The 13.6% CAGR total returns seen during the previous decade may feel unsustainable but they were actually 88% justified by earnings growth and dividends.
It was the 1980s and 1990s when multiple expansion drove bubbles that eventually resulted in stocks becoming 66% historically overvalued in 2000 (including a forward PE of 27.2 vs 16.3 25-year average).
What about the idea that low rates induced over $5 trillion in buybacks that drove most of that EPS growth? According to Ed Yardeni, using Federal Reserve data, 66% of buybacks offset stock-based compensation.
How much of that 10.2% EPS growth was a result of net buybacks? 1.3% or 12%.
So even if you want to blame the Fed's QE (plus other central bank QE) for buybacks entirely then low rates and buybacks accounted for just 18% of annual returns over the last decade. 72% of the rally was justified by fundamentals. (Note to readers: the emphasis added is mine).
Fact Two: Interest Rates Have Been Falling For Centuries And Negative Rates Are Actually Historically Normal
One of the most common beliefs among the financial media is that today a world of negative rates is unprecedented and thus creates dangerous asset bubbles everywhere you look, including in stocks.
But the truth is that long-term rates have been falling not just for decades (since peaking in 1981 at 16% on the 10-year Treasury yield), but for centuries.
(Source: Bank of England)
In fact, the trend in long-term interest rates has been pretty steadily declining for 700 years. That's throughout a very complex and often disastrous history of wars, money printing and governments borrowing heavily to finance military campaigns.
However, before I go on presenting Dividend Sensei’s ideas, I want to highlight that this next paragraph may be the most profound and important thing that he says. In it, he points out the importance that productivity has played towards economic growth and prosperity in recent times:
What explains this nearly Millennium long trend? Most likely because the world's economy has gotten so much more productive and thus the amount of savings available to the people of the world is much greater.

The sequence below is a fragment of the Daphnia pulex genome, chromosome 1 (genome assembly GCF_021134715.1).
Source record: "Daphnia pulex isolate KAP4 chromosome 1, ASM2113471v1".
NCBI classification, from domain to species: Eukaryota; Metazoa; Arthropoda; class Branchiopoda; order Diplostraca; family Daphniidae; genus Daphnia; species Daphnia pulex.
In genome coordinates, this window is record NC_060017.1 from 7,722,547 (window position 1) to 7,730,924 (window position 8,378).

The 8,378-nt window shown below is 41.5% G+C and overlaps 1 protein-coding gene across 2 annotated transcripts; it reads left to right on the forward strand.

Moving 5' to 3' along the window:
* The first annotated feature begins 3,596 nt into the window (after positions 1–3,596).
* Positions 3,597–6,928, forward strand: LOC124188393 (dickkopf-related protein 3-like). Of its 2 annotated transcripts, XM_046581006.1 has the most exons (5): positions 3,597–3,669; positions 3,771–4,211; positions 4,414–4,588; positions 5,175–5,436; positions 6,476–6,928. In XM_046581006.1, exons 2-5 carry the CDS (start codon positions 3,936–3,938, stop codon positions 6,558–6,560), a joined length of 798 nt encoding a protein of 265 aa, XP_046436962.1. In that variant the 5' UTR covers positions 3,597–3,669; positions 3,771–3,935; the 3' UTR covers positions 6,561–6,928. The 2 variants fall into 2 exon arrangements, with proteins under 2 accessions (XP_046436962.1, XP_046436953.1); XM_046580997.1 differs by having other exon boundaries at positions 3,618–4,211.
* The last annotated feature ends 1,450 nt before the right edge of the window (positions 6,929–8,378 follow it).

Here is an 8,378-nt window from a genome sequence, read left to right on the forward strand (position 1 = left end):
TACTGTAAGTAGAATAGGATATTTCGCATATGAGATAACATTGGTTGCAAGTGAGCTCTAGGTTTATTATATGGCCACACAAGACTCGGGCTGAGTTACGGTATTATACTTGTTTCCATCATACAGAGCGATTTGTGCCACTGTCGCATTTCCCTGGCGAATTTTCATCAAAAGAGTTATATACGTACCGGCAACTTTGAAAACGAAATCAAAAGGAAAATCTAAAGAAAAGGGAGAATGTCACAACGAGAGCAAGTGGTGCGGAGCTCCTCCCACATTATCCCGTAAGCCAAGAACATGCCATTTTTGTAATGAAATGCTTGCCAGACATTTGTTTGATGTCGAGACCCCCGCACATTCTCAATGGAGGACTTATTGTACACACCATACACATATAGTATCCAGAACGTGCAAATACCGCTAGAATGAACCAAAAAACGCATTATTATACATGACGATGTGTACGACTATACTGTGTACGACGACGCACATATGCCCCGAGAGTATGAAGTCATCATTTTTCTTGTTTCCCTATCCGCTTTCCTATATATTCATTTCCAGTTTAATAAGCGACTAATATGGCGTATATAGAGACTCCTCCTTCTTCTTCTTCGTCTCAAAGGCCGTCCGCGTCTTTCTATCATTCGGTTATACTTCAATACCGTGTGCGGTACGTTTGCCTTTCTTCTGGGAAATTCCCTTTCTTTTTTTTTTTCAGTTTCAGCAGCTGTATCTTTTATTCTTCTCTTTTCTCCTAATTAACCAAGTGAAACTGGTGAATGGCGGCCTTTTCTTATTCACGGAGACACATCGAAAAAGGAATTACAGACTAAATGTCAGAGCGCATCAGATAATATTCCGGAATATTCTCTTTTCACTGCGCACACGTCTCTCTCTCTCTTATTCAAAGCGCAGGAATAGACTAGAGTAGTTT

Factor in more stable governments and economies, and more savings looking for safe places to invest for income (bonds) naturally drives interest rates (the cost of money) lower over time.
Dividend Sensei then goes on to produce a very interesting fact about interest rates on the macro level:
Another common belief is that the "normal" interest rate is much higher than it is today, and thus long-term rates have nowhere to go but up.
(Source: Bank of England)
Adjusted for inflation, long-term rates have averaged 1.5% to 1.7% over time, and that includes centuries in which long-term rates were in the double-digits. It's possible that in the future the average inflation-adjusted interest rate might be closer to 0% to 1%, implying 2% to 3% long-term yields on US treasuries might indeed be the "new normal."
OK, so maybe real interest rates haven't been super high in the past and might not be where we return to. But surely trillions in negative-yielding debt is crazy right? Unprecedented and dangerous and a huge risk for a future crash correct?
Finally, Dividend Sensei produces a third fact that many investors either are not aware of or have not considered:
Fact Three: Low Rates Can Eventually Induce Bubbles And You Should Avoid FOMC/Bubble Thinking
Just because long-term interest rates might remain lower forever doesn't necessarily mean that stock investors are off the hook when it comes to valuations.
There is more to Dividend Sensei’s article and his complete work can be found here.
With the remainder of this article and the accompanying FAST Graph video I will be discussing the effects that interest rates have had on several Dow Jones’ stocks over the past two decades which include our last two recessions.